The subtle changes in the F1 resonance could be allowing it to be more advantageously aligned with one of the lower harmonics of your voice. When F1 is just above (say, within 50 Hz) of one of these harmonics, the vocal tract is inertive, and that cushions the vocal process, making phonation easier. When a harmonic is just _above_ F1, then the vocal tract is reactive, and the cushioning is not present. Then, it feels more effortful at the level of the larynx.

If you want, I'd be happy to run two examples through spectragraphic analysis, and post for you the acoustic differences in the tone. From that, you'd be able to see which harmonics are being emphasized.

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Chen, sometimes as a session singer, I am called on to do all the parts, and sometimes the low part truly puts me in a man's vocal range. I found that putting my hand on the upper part of my sternum and pressing my chest back (opening the lower ribs) enables me to sing low notes I can't hit any other way. I don't know if it's because I am steadying my breath, opening my throat or telling my brain to resonate my chest, but I do know it works. In live performance it can look like you're coming from your heart :)

Conversely, I find that moving my head forward gives me a "hootier" less buzzy resonance, which I don't like, and which fatigues my voice.

This makes all the difference in the world for my students as well, for live and studio vocals.

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Thanks Judy,

My thinking on processes like these had been that somehow the vocal tract is being more relaxed--thus enabling the lengthening the resonance wavelength, enabling for lower notes. Darrison had, in another forum post, suggested using more support and opening the throat passage to boost bass sounds. This is true to a certain point (based on my limited practice), but I'm still finding out that a too-relaxed chest cavity enables for still lower bass, using primarily resonance rather than power to produce the bass.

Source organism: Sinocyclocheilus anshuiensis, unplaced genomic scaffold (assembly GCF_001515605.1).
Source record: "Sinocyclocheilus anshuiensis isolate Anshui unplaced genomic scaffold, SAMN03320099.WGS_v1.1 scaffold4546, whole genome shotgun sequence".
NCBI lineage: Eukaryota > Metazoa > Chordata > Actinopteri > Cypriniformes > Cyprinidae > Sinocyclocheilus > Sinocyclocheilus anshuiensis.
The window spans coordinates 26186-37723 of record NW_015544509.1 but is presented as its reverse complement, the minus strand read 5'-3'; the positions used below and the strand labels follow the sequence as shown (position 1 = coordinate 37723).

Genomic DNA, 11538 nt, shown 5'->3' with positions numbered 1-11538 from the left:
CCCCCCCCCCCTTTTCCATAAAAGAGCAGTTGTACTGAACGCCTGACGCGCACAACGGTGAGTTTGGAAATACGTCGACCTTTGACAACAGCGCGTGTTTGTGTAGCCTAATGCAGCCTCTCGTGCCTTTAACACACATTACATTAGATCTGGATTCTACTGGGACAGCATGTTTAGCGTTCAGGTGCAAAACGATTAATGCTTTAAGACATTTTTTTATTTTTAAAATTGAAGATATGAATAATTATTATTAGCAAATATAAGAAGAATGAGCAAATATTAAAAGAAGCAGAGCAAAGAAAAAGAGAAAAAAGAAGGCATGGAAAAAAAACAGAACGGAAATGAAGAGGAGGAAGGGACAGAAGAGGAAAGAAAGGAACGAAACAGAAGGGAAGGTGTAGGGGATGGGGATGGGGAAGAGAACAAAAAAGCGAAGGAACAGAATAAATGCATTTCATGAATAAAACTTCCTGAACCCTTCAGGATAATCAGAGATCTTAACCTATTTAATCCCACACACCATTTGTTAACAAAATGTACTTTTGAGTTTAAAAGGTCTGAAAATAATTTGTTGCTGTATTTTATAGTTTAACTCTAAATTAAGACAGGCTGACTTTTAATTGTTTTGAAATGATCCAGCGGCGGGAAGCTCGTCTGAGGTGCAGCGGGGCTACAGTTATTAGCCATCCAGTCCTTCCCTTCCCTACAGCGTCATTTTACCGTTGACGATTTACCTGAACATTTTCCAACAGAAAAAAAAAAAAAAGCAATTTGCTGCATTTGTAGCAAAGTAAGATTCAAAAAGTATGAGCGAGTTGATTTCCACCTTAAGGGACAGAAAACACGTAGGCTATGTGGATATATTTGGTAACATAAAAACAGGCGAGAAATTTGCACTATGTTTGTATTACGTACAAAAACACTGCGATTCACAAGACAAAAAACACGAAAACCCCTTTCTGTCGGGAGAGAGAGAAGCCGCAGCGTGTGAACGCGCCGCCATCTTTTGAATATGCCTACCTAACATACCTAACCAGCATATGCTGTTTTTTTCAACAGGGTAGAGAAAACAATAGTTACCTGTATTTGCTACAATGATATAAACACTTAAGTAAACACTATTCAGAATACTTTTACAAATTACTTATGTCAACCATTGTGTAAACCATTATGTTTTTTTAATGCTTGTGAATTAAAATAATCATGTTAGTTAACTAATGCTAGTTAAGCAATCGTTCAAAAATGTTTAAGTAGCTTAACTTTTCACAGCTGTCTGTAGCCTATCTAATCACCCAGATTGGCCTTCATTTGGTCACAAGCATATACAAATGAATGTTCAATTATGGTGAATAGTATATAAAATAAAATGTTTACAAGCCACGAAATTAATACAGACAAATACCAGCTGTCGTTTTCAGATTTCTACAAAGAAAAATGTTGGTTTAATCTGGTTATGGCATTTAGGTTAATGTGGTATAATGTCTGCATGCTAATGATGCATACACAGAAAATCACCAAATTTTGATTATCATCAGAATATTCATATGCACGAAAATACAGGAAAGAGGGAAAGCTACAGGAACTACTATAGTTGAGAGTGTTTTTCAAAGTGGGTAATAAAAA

My guess was that I had tight throat tension, and somehow by straightening my head, the pull on my throat muscles actually somehow tightened my vocal tract resonance capacity. Also, by straightening my head, I pulled my chest straighter, which may have tightened certain muscles, and thus reduced lower bass resonance. I don't fully understand how this happens.

But, the bottom line remains that somehow, like you, by adjusting my body in non-standard ways, I am able to produce a lower pitch.

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Chen the troat needs to expand and the walls of the throat made rigid in the lowest register. do not however tighten your jaw, while keeping the jaw relaxed focus the notes outward by shaping your lips and keeping them foward. Try to maintain the focal point and edge, but dig the sound up into the head not down into the throat.

also Chen can you be more specific as to the range when you say, low-high etc.

I'm a Tenor, but I sing Tenor, Baritone and Bass roles, however well I may accomplish this The tenor voice still will not have the same properties as a bass voice. I sing down to low C as a tenor it is smother and brighter down there then a bass would be. Basses can with proper training sing tenor lines, however their voice will in general not ring like a tenor voice.